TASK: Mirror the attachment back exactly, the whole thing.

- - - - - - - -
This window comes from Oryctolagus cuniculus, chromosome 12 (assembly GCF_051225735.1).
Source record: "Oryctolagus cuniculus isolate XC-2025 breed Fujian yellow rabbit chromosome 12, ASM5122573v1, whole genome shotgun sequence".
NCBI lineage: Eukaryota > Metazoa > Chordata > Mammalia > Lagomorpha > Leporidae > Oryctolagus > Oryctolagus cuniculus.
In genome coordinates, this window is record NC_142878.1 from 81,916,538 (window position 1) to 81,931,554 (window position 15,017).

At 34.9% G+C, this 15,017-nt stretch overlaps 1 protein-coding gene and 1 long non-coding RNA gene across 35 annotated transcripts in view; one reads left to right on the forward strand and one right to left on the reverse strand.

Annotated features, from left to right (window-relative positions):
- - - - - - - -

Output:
This window comes from Oryctolagus cuniculus, chromosome 12 (assembly GCF_051225735.1).
Source record: "Oryctolagus cuniculus isolate XC-2025 breed Fujian yellow rabbit chromosome 12, ASM5122573v1, whole genome shotgun sequence".
NCBI lineage: Eukaryota > Metazoa > Chordata > Mammalia > Lagomorpha > Leporidae > Oryctolagus > Oryctolagus cuniculus.
In genome coordinates, this window is record NC_142878.1 from 81,916,538 (window position 1) to 81,931,554 (window position 15,017).

At 34.9% G+C, this 15,017-nt stretch overlaps 1 protein-coding gene and 1 long non-coding RNA gene across 35 annotated transcripts in view; one reads left to right on the forward strand and one right to left on the reverse strand.

Annotated features, from left to right (window-relative positions):